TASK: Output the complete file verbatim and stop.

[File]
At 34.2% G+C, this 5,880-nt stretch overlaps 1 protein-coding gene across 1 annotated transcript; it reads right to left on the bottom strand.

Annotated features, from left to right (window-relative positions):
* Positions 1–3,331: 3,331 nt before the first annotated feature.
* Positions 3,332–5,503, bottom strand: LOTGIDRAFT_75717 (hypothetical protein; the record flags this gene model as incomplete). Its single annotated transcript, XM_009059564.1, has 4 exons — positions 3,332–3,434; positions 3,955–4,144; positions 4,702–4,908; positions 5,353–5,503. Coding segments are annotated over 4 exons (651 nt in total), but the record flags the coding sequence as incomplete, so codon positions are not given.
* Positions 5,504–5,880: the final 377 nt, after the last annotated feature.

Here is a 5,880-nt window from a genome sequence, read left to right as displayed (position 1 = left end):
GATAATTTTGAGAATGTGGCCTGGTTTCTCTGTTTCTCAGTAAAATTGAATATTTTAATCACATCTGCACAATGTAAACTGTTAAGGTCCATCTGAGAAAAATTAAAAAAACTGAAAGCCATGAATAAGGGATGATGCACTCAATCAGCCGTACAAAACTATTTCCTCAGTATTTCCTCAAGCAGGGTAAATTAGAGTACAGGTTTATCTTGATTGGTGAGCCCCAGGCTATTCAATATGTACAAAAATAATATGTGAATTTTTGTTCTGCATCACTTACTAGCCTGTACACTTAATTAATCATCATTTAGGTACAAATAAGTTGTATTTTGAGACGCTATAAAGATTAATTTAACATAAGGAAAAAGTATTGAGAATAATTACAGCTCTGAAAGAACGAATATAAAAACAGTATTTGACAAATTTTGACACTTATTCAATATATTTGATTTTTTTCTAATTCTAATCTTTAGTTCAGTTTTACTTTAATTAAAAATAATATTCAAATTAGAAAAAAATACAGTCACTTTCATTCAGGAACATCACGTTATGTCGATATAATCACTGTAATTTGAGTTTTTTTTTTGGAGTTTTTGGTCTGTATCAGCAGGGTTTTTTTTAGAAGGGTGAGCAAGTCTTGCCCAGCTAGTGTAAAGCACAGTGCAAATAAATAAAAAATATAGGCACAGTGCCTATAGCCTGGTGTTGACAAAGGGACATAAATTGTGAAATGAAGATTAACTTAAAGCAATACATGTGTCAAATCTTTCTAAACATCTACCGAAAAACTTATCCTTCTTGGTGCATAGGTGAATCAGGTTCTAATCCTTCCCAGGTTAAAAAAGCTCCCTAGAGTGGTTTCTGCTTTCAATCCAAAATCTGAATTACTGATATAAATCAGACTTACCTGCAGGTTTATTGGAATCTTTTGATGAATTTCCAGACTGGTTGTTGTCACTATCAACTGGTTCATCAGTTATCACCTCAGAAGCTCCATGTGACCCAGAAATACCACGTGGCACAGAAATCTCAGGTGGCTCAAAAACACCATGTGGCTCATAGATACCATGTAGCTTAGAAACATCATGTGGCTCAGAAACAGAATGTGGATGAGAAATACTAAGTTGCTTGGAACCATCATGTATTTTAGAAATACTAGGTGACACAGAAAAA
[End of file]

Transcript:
At 34.2% G+C, this 5,880-nt stretch overlaps 1 protein-coding gene across 1 annotated transcript; it reads right to left on the bottom strand.

Annotated features, from left to right (window-relative positions):
* Positions 1–3,331: 3,331 nt before the first annotated feature.
* Positions 3,332–5,503, bottom strand: LOTGIDRAFT_75717 (hypothetical protein; the record flags this gene model as incomplete). Its single annotated transcript, XM_009059564.1, has 4 exons — positions 3,332–3,434; positions 3,955–4,144; positions 4,702–4,908; positions 5,353–5,503. Coding segments are annotated over 4 exons (651 nt in total), but the record flags the coding sequence as incomplete, so codon positions are not given.
* Positions 5,504–5,880: the final 377 nt, after the last annotated feature.

Here is a 5,880-nt window from a genome sequence, read left to right as displayed (position 1 = left end):
GATAATTTTGAGAATGTGGCCTGGTTTCTCTGTTTCTCAGTAAAATTGAATATTTTAATCACATCTGCACAATGTAAACTGTTAAGGTCCATCTGAGAAAAATTAAAAAAACTGAAAGCCATGAATAAGGGATGATGCACTCAATCAGCCGTACAAAACTATTTCCTCAGTATTTCCTCAAGCAGGGTAAATTAGAGTACAGGTTTATCTTGATTGGTGAGCCCCAGGCTATTCAATATGTACAAAAATAATATGTGAATTTTTGTTCTGCATCACTTACTAGCCTGTACACTTAATTAATCATCATTTAGGTACAAATAAGTTGTATTTTGAGACGCTATAAAGATTAATTTAACATAAGGAAAAAGTATTGAGAATAATTACAGCTCTGAAAGAACGAATATAAAAACAGTATTTGACAAATTTTGACACTTATTCAATATATTTGATTTTTTTCTAATTCTAATCTTTAGTTCAGTTTTACTTTAATTAAAAATAATATTCAAATTAGAAAAAAATACAGTCACTTTCATTCAGGAACATCACGTTATGTCGATATAATCACTGTAATTTGAGTTTTTTTTTTGGAGTTTTTGGTCTGTATCAGCAGGGTTTTTTTTAGAAGGGTGAGCAAGTCTTGCCCAGCTAGTGTAAAGCACAGTGCAAATAAATAAAAAATATAGGCACAGTGCCTATAGCCTGGTGTTGACAAAGGGACATAAATTGTGAAATGAAGATTAACTTAAAGCAATACATGTGTCAAATCTTTCTAAACATCTACCGAAAAACTTATCCTTCTTGGTGCATAGGTGAATCAGGTTCTAATCCTTCCCAGGTTAAAAAAGCTCCCTAGAGTGGTTTCTGCTTTCAATCCAAAATCTGAATTACTGATATAAATCAGACTTACCTGCAGGTTTATTGGAATCTTTTGATGAATTTCCAGACTGGTTGTTGTCACTATCAACTGGTTCATCAGTTATCACCTCAGAAGCTCCATGTGACCCAGAAATACCACGTGGCACAGAAATCTCAGGTGGCTCAAAAACACCATGTGGCTCATAGATACCATGTAGCTTAGAAACATCATGTGGCTCAGAAACAGAATGTGGATGAGAAATACTAAGTTGCTTGGAACCATCATGTATTTTAGAAATACTAGGTGACACAGAAAAA